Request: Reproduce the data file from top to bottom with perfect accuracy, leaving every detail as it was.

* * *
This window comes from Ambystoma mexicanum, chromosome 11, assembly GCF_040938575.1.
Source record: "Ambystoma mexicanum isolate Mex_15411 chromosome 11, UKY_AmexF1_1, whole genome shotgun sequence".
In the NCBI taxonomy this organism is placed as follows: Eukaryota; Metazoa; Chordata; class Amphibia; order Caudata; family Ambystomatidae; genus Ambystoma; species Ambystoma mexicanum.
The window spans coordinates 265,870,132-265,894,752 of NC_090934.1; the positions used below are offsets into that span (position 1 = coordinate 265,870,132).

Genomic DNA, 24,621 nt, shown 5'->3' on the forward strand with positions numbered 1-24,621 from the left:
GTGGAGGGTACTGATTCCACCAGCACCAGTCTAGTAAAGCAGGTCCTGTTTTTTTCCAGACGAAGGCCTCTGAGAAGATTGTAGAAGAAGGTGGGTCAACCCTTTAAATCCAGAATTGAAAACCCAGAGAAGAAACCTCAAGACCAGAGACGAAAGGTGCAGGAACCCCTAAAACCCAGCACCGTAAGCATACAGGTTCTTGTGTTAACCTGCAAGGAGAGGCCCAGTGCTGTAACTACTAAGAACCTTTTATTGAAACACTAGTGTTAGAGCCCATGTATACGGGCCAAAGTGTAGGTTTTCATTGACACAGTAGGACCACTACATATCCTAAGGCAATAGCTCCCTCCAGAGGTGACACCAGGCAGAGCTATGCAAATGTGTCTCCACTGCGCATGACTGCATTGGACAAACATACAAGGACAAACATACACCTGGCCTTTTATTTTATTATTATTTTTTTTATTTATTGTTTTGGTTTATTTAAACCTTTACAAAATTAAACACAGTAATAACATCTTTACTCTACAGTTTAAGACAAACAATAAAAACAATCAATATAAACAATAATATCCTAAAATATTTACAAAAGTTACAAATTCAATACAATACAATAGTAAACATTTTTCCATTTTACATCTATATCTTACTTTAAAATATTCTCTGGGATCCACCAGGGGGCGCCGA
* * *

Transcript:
This window comes from Ambystoma mexicanum, chromosome 11, assembly GCF_040938575.1.
Source record: "Ambystoma mexicanum isolate Mex_15411 chromosome 11, UKY_AmexF1_1, whole genome shotgun sequence".
In the NCBI taxonomy this organism is placed as follows: Eukaryota; Metazoa; Chordata; class Amphibia; order Caudata; family Ambystomatidae; genus Ambystoma; species Ambystoma mexicanum.
The window spans coordinates 265,870,132-265,894,752 of NC_090934.1; the positions used below are offsets into that span (position 1 = coordinate 265,870,132).

Genomic DNA, 24,621 nt, shown 5'->3' on the forward strand with positions numbered 1-24,621 from the left:
GTGGAGGGTACTGATTCCACCAGCACCAGTCTAGTAAAGCAGGTCCTGTTTTTTTCCAGACGAAGGCCTCTGAGAAGATTGTAGAAGAAGGTGGGTCAACCCTTTAAATCCAGAATTGAAAACCCAGAGAAGAAACCTCAAGACCAGAGACGAAAGGTGCAGGAACCCCTAAAACCCAGCACCGTAAGCATACAGGTTCTTGTGTTAACCTGCAAGGAGAGGCCCAGTGCTGTAACTACTAAGAACCTTTTATTGAAACACTAGTGTTAGAGCCCATGTATACGGGCCAAAGTGTAGGTTTTCATTGACACAGTAGGACCACTACATATCCTAAGGCAATAGCTCCCTCCAGAGGTGACACCAGGCAGAGCTATGCAAATGTGTCTCCACTGCGCATGACTGCATTGGACAAACATACAAGGACAAACATACACCTGGCCTTTTATTTTATTATTATTTTTTTTATTTATTGTTTTGGTTTATTTAAACCTTTACAAAATTAAACACAGTAATAACATCTTTACTCTACAGTTTAAGACAAACAATAAAAACAATCAATATAAACAATAATATCCTAAAATATTTACAAAAGTTACAAATTCAATACAATACAATAGTAAACATTTTTCCATTTTACATCTATATCTTACTTTAAAATATTCTCTGGGATCCACCAGGGGGCGCCGA